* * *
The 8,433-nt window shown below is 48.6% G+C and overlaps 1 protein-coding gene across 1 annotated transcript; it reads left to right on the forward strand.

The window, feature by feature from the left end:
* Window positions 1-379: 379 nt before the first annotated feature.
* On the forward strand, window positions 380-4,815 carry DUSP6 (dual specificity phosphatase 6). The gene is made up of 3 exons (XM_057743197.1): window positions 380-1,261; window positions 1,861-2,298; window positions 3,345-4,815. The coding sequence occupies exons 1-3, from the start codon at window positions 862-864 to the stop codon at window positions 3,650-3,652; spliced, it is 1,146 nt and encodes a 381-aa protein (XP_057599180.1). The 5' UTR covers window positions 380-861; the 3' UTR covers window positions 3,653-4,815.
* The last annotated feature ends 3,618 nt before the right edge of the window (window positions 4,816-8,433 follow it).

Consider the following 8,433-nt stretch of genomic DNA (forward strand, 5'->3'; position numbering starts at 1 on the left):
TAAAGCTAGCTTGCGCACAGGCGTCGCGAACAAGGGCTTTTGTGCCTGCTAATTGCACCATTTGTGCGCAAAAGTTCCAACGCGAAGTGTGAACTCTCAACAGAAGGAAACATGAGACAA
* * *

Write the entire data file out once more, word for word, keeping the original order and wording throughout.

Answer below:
The 8,433-nt window shown below is 48.6% G+C and overlaps 1 protein-coding gene across 1 annotated transcript; it reads left to right on the forward strand.

The window, feature by feature from the left end:
* Window positions 1-379: 379 nt before the first annotated feature.
* On the forward strand, window positions 380-4,815 carry DUSP6 (dual specificity phosphatase 6). The gene is made up of 3 exons (XM_057743197.1): window positions 380-1,261; window positions 1,861-2,298; window positions 3,345-4,815. The coding sequence occupies exons 1-3, from the start codon at window positions 862-864 to the stop codon at window positions 3,650-3,652; spliced, it is 1,146 nt and encodes a 381-aa protein (XP_057599180.1). The 5' UTR covers window positions 380-861; the 3' UTR covers window positions 3,653-4,815.
* The last annotated feature ends 3,618 nt before the right edge of the window (window positions 4,816-8,433 follow it).

Consider the following 8,433-nt stretch of genomic DNA (forward strand, 5'->3'; position numbering starts at 1 on the left):
TAAAGCTAGCTTGCGCACAGGCGTCGCGAACAAGGGCTTTTGTGCCTGCTAATTGCACCATTTGTGCGCAAAAGTTCCAACGCGAAGTGTGAACTCTCAACAGAAGGAAACATGAGACAA